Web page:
Known for his constantly rumpled clothes and untamed mane, he made an unlikely candidate for a national office, especially when he was running as an independent. Still, the political underdog scored a win in the House of Representatives. This was his first victory in a national office, and he has remained as the longest serving individual in a seat of federal government. Sanders then went on to serve as the Chairman of the Senate Committee on Veterans Affairs from January 3rd, 2013 to January 3rd, 2015. Sanders was at the helm of the VA during one of the darkest times in the organization’s history. In the spring of 2014, CNN reported that over 40 veterans had died waiting for years to see a doctor. There were reported secret waiting lists and more than 120,000 veterans were left off the list, even after they had applied to see a specialist.
Bernard Sanders is now running for the prestigious title of The President of the United States as a part of the Democratic party. Sanders, a self proclaimed Democratic Socialist, is under the official campaign slogan, Bernie 2016. Although the more popular and unofficial slogan, “Feel the Bern,” has taken far superior popularity to the official tagline. Sanders is campaigning under a basic end goal of creating a political revolution in America.
One of our most radically different candidates in recent history is taking the nation by storm among the young people in America. According to the McClatchy-Marist Poll, Sanders has a whopping 58% popularity among Democrats or Democratic-leaning Independents aged 17-29. It is blatantly obvious what type of person Bernie is appealing to with his “political revolution” plea.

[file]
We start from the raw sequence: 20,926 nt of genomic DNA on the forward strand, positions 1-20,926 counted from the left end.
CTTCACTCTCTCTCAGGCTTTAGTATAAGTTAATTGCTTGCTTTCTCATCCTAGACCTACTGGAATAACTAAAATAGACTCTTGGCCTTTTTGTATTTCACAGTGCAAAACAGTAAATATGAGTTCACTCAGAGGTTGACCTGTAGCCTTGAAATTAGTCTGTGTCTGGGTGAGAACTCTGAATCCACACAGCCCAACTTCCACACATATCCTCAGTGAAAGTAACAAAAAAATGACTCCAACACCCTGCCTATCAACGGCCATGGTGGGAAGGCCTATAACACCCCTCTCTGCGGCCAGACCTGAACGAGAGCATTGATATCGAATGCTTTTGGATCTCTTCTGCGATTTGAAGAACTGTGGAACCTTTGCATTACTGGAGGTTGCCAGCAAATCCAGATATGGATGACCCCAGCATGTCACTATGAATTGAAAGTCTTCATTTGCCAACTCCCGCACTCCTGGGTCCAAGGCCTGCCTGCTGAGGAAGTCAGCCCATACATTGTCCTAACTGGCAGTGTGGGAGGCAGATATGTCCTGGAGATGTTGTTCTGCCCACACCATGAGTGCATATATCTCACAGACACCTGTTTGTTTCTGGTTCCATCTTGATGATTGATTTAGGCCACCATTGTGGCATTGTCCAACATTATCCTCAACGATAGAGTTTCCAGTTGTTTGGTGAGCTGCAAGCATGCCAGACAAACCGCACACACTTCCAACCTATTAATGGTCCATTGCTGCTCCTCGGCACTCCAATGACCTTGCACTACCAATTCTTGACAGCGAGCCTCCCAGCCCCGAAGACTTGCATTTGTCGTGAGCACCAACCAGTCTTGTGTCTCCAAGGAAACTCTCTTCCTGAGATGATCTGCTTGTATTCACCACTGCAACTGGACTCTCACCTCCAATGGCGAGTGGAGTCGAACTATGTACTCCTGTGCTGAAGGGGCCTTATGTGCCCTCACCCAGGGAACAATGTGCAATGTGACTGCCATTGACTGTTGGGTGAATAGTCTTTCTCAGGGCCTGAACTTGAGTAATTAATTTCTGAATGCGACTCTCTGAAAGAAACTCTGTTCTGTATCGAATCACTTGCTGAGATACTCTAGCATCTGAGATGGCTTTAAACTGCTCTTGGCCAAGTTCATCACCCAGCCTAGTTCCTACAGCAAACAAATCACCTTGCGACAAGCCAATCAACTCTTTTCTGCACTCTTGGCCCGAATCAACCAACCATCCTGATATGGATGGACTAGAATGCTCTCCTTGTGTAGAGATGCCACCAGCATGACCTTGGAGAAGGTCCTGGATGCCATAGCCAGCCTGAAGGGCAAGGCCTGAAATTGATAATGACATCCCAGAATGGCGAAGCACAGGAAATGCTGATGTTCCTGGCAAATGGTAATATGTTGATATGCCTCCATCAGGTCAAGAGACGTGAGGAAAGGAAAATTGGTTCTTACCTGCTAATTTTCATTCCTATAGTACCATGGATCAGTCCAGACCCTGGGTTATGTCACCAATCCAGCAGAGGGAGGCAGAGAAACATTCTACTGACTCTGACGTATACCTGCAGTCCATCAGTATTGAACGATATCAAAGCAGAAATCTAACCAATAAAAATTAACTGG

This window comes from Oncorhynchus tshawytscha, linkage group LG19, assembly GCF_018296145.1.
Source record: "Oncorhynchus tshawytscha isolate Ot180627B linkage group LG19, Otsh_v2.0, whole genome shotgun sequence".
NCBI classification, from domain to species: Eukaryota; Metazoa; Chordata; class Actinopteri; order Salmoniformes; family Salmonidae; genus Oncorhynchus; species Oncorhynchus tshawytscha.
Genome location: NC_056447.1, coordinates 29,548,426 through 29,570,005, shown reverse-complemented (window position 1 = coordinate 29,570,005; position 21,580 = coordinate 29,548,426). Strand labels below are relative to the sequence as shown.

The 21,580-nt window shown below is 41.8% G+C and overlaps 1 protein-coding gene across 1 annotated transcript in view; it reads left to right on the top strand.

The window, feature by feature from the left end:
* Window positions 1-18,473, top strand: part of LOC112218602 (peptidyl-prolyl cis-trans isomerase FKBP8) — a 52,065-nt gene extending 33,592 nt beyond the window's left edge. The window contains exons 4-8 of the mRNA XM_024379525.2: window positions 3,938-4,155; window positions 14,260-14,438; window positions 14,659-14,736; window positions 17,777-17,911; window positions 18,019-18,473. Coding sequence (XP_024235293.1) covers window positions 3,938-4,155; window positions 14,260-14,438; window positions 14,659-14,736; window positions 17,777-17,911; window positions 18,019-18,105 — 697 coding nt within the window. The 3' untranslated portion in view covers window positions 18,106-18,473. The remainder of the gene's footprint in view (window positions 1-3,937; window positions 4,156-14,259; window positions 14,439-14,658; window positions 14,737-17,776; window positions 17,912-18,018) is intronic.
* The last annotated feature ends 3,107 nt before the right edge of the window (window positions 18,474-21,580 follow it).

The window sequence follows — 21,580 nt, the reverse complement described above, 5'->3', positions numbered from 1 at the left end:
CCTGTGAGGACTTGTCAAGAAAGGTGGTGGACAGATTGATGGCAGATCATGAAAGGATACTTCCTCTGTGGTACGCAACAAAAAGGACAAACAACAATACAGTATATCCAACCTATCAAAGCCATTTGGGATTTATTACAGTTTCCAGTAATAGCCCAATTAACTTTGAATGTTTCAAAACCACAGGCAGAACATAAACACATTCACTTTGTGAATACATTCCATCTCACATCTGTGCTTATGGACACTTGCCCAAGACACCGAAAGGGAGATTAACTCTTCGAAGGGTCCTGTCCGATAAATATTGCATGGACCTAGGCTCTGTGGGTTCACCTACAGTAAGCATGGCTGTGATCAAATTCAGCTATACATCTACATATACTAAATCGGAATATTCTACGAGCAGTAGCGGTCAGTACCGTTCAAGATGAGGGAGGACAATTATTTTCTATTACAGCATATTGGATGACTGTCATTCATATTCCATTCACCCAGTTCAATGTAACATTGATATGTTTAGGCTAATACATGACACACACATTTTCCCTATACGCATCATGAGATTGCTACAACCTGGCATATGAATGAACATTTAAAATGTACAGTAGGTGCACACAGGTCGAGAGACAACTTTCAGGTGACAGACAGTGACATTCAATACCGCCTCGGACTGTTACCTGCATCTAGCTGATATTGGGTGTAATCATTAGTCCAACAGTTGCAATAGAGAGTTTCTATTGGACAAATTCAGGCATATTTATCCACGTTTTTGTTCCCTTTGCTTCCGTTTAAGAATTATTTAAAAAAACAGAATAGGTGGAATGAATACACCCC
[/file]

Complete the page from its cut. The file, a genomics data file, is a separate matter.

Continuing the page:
Unfortunately, this age group has historically and consistently been the worst performing group of voters when it comes to physically going to the polls to vote. According to The Washington Post, in the 2012 primary election, only 19.9% of registered voters aged 17-29 showed up to vote. It doesn’t take so much energy for Bernie to go on the internet and see this, but he is an absolutely determined man.
Sanders’ campaign makes no attempt to hide the astronomical sticker price of its “political revolution,” nor does it pretend that universal programs can be funded by budget gimmicks. Federal taxes on Americans amass about 3 trillion dollars each year.
If Sanders’ “universal” government takes effect, it will cultivate an additional 1.4 trillion dollars per year. This means creating a new 50 and 54% tax bracket for the top one percent earners in the country. A shocking jump in revenue would spell disaster for some people, but would we all pay more?
On the tax side of things, yes. Just about every citizen in the US would pay more in federal taxes each year if Bernie’s tax plan goes into effect. On the contrary, there could be widespread savings, too, which theoretically suggests the government would spend less borrowed money and more of our tax dollars on things, rather than driving up the national debt even further.
This brings up another strong position Sanders takes about the prosperity of the American future in his eyes.